ever giving offence! But how unpleasant thou art when thou art not
natural! and thou art the masterpiece of art when thou art imitated with

We dined rather late, and I took care not to speak to Christine, not even
to look at her, so as not to engross her attention, which she devoted
entirely to Charles, and I was delighted to see with what ease and
interest she kept up the conversation. After dinner, and as we were
taking leave, I heard the following words uttered by Charles, which went
to my very heart:

"You are made, lovely Christine, to minister to the happiness of a

And Christine? This was her answer:

"I should esteem myself fortunate, sir, if you should judge me worthy of
ministering to yours."

These words excited Charles so much that he embraced me!

Christine was simple, but her artlessness did not come from her mind,
only from her heart. The simplicity of mind is nothing but silliness,
that of the heart is only ignorance and innocence; it is a quality which
subsists even when the cause has ceased to be. This young girl, almost a
child of nature, was simple in her manners, but graceful in a thousand
trifling ways which cannot be described. She was sincere, because she did
not know that to conceal some of our impressions is one of the precepts
of propriety, and as her intentions were pure, she was a stranger to that
false shame and mock modesty which cause pretended innocence to blush at
a word, or at a movement said or made very often without any wicked

During our journey back to Venice Charles spoke of nothing but of his
happiness. He had decidedly fallen in love.

"I will call to-morrow morning upon Count Algarotti," he said to me, "and
you may write to the priest to come with all the necessary documents to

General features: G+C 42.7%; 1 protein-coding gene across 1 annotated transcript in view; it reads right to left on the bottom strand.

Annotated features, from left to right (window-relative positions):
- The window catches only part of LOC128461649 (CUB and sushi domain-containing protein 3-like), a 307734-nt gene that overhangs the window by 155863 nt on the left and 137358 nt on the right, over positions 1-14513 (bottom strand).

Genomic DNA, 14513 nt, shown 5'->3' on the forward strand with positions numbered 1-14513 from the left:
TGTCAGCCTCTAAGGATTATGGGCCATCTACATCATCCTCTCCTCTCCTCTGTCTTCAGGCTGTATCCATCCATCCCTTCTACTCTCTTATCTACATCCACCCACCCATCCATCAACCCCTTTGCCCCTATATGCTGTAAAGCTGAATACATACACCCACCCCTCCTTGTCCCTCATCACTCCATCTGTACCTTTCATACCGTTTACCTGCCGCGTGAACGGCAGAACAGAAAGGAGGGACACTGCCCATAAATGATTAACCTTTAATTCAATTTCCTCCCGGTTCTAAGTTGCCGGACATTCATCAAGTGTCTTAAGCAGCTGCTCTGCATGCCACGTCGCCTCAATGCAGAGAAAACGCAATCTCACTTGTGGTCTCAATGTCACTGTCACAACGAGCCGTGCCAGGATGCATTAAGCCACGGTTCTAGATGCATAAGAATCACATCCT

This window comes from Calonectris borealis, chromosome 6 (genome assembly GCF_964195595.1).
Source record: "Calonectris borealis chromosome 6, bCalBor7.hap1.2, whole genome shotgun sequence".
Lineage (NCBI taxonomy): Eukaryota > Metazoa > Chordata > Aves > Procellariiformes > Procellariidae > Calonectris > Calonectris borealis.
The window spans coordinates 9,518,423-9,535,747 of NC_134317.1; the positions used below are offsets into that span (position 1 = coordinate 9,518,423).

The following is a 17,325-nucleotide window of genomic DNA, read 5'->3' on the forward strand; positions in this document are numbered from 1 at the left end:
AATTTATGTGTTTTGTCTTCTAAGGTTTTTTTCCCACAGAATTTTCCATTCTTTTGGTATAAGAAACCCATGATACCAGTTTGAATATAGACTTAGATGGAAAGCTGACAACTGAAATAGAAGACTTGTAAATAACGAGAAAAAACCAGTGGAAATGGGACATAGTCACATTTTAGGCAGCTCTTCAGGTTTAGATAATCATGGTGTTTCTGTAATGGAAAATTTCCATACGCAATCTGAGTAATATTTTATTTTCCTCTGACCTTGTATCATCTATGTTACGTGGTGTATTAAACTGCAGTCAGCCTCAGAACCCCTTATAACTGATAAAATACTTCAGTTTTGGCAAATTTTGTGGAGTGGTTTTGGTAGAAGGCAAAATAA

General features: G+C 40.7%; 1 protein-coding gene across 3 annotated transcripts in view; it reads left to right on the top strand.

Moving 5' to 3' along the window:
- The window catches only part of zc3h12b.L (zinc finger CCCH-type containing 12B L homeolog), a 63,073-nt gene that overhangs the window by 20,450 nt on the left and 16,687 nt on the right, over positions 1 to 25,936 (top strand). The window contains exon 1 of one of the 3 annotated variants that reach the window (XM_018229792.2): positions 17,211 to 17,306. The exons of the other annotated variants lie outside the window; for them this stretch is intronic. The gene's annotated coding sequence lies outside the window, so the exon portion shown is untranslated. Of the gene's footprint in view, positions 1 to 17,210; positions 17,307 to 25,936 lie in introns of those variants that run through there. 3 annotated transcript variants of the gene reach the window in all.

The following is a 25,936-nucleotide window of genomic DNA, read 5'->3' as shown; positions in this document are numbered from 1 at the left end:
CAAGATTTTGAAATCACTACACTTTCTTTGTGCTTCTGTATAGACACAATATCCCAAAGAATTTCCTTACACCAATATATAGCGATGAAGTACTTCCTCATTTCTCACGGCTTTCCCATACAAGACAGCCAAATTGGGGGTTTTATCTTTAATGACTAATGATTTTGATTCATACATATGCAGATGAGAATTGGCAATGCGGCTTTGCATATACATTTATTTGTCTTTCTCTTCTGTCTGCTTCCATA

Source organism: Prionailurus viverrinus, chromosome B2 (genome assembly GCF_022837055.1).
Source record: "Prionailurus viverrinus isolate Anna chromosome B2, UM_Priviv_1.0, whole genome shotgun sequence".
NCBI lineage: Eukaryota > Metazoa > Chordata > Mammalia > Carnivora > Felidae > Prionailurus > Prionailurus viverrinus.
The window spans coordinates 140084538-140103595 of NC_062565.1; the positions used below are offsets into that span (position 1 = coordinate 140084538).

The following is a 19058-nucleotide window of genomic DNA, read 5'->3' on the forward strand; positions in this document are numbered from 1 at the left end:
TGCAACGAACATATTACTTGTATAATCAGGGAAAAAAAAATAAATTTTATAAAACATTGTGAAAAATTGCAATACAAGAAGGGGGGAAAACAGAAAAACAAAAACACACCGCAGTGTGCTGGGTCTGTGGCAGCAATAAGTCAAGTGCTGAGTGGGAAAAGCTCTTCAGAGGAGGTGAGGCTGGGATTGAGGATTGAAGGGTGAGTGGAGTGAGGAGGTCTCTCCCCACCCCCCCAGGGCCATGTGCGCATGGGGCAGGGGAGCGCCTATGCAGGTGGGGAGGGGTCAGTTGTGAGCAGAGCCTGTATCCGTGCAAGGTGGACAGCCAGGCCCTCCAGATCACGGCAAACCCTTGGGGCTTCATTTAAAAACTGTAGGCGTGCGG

make the contract of marriage which I long to sign."

His delight and his surprise were intense when I told him that my wedding
present to Christine was a dispensation from the Pope for her to be
married in Lent.

"Then," he exclaimed, "we must go full speed ahead!"

In the conference which was held the next day between my young
substitute, his god-father, and M. Dandolo, it was decided that the
parson should be invited to come with his niece. I undertook to carry the
message, and leaving Venice two hours before morning I reached
P - - early. The priest said he would be ready to start immediately after
mass. I then called on Christine, and I treated her to a fatherly and
sentimental sermon, every word of which was intended to point out to her
the true road to happiness in the new condition which she was on the
point of adopting. I told her how she ought to behave towards her
husband, towards his aunt and his sister, in order to captivate their
esteem and their love. The last part of my discourse was pathetic and
rather disparaging to myself, for, as I enforced upon her the necessity
of being faithful to her husband, I was necessarily led to entreat her
pardon for having seduced her. "When you promised to marry me, after we
had both been weak enough to give way to our love, did you intend to
deceive me?"

"Certainly not."

"Then you have not deceived me. On the contrary, I owe you some gratitude
for having thought that, if our union should prove unhappy, it was better
to find another husband for me, and I thank God that you have succeeded
so well. Tell me, now, what I can answer to your friend in case he should
ask me, during the first night, why I am so different to what a virgin
ought to be?"

"It is not likely that Charles, who is full of reserve and propriety,
would ask you such a thing, but if he should, tell him positively that
you never had a lover, and that you do not suppose yourself to be
different to any other girl."

"Will he believe me?"

"He would deserve your contempt, and entail punishment on himself if he
did not. But dismiss all anxiety; that will not occur. A sensible man, my
dear Christine, when he has been rightly brought up, never ventures upon
such a question, because he is not only certain to displease, but also
sure that he will never know the truth, for if the truth is likely to
injure a woman in the opinion of her husband, she would be very foolish,
indeed, to confess it."

"I understand your meaning perfectly, my dear friend; let us, then,
embrace each other for the last time."

"No, for we are alone and I am very weak. I adore thee as much as ever."

"Do not cry, dear friend, for, truly speaking, I have no wish for it."

That simple and candid answer changed my disposition suddenly, and,
instead of crying, I began to laugh. Christine dressed herself
splendidly, and after breakfast we left P - - . We reached Venice in four
hours. I lodged them at a good inn, and going to the palace, I told M.
Dandolo that our people had arrived, that it would be his province to
bring them and Charles together on the following day, and to attend to
the matter altogether, because the honour of the future husband and wife,